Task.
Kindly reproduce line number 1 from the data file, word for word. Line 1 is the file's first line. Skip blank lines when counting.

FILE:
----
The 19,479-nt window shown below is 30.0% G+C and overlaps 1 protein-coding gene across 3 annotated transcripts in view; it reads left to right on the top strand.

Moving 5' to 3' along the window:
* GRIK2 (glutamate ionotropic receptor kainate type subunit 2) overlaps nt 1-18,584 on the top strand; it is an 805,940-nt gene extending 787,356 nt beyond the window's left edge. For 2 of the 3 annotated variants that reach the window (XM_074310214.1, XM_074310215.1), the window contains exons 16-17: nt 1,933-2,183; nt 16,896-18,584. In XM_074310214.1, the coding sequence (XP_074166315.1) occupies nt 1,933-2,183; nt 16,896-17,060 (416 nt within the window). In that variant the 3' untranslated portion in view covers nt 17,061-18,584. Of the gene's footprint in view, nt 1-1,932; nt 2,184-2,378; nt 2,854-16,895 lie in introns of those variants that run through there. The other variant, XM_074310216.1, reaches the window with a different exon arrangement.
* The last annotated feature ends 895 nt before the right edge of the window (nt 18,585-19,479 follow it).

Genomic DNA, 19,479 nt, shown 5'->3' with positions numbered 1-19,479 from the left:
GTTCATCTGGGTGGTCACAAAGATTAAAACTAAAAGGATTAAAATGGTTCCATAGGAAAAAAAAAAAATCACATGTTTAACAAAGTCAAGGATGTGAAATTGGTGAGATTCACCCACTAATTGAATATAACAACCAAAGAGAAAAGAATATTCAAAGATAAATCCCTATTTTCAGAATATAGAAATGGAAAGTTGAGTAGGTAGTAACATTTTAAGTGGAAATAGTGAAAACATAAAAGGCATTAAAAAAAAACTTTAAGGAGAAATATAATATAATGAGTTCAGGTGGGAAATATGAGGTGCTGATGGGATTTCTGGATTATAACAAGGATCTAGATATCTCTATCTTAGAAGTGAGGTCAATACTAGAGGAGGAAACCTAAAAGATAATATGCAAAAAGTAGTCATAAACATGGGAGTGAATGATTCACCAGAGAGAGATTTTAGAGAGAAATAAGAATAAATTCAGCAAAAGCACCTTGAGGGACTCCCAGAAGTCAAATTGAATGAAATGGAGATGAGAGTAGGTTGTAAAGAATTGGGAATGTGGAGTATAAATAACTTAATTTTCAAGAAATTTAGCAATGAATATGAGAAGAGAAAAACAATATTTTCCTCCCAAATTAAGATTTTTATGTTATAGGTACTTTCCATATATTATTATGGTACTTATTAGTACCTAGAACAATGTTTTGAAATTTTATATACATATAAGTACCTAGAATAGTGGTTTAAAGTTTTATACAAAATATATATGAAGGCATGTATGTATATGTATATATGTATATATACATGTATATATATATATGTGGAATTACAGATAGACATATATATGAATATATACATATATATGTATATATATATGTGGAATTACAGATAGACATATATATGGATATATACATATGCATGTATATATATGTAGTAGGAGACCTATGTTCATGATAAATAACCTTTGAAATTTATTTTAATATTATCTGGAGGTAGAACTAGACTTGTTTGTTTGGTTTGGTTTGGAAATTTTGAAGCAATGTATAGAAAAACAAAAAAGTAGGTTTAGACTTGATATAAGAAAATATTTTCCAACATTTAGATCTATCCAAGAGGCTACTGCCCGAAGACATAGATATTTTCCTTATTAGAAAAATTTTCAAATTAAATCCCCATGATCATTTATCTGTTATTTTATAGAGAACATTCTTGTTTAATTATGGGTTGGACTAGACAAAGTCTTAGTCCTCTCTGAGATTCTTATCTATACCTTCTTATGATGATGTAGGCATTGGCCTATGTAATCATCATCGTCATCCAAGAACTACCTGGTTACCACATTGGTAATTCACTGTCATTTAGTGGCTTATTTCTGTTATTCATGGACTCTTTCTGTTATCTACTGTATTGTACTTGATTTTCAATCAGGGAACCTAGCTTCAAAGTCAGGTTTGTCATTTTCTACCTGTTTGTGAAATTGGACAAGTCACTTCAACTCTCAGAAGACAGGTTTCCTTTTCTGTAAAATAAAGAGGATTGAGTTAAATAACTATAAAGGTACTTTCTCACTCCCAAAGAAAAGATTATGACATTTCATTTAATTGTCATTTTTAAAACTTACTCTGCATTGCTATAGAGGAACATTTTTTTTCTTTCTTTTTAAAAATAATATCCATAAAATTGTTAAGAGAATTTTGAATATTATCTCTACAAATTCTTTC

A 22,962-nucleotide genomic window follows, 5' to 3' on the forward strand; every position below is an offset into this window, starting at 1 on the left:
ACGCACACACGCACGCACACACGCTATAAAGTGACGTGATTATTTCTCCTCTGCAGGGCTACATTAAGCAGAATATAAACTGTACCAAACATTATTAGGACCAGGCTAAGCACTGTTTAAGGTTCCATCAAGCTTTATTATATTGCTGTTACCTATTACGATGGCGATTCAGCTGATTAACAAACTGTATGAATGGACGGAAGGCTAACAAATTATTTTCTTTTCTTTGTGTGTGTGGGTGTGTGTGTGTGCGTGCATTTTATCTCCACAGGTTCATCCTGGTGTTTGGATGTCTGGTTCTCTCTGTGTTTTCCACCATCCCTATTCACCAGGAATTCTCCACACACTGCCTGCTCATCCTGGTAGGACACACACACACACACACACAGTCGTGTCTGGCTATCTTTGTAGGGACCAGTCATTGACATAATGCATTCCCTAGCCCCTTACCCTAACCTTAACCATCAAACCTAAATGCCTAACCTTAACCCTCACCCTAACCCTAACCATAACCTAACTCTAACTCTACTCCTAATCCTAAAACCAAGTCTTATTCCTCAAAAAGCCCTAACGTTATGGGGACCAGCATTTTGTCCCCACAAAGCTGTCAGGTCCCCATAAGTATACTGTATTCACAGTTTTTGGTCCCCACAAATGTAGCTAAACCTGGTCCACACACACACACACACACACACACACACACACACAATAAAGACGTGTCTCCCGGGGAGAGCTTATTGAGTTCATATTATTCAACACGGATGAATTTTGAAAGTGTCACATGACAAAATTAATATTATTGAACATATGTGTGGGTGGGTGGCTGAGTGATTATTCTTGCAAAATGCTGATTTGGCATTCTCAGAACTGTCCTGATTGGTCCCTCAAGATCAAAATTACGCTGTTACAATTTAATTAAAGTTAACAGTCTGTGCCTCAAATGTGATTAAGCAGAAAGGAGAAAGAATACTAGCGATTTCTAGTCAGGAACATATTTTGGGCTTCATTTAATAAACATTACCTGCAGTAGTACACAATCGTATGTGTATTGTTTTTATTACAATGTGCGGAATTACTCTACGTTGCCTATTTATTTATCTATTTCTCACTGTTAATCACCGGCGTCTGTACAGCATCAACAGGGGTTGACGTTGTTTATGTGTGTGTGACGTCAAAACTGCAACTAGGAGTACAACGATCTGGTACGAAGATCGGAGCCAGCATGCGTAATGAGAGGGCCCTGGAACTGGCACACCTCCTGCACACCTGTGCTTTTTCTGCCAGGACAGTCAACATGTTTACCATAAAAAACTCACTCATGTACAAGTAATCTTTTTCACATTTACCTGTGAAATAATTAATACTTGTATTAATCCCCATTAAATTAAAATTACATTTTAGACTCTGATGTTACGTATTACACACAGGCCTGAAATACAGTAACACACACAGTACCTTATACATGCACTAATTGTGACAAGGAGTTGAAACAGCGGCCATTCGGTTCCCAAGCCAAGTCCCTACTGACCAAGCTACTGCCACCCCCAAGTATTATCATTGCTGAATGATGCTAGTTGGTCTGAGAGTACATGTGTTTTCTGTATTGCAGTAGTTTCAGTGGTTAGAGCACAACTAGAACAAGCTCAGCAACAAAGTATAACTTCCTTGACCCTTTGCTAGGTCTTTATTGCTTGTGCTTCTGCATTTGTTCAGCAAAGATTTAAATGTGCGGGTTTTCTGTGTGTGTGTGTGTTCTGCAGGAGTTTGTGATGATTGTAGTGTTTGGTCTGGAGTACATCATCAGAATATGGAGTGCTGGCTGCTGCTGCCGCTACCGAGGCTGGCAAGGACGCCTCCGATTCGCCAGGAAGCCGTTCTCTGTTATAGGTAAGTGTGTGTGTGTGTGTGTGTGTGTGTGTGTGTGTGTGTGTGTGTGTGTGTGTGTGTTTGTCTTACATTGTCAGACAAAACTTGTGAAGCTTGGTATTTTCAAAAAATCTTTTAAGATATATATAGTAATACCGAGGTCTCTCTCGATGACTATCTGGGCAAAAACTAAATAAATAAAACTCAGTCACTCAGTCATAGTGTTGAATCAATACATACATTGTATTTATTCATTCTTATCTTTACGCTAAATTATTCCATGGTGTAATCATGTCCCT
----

The 19,479-nt window shown below is 30.0% G+C and overlaps 1 protein-coding gene across 3 annotated transcripts in view; it reads left to right on the top strand.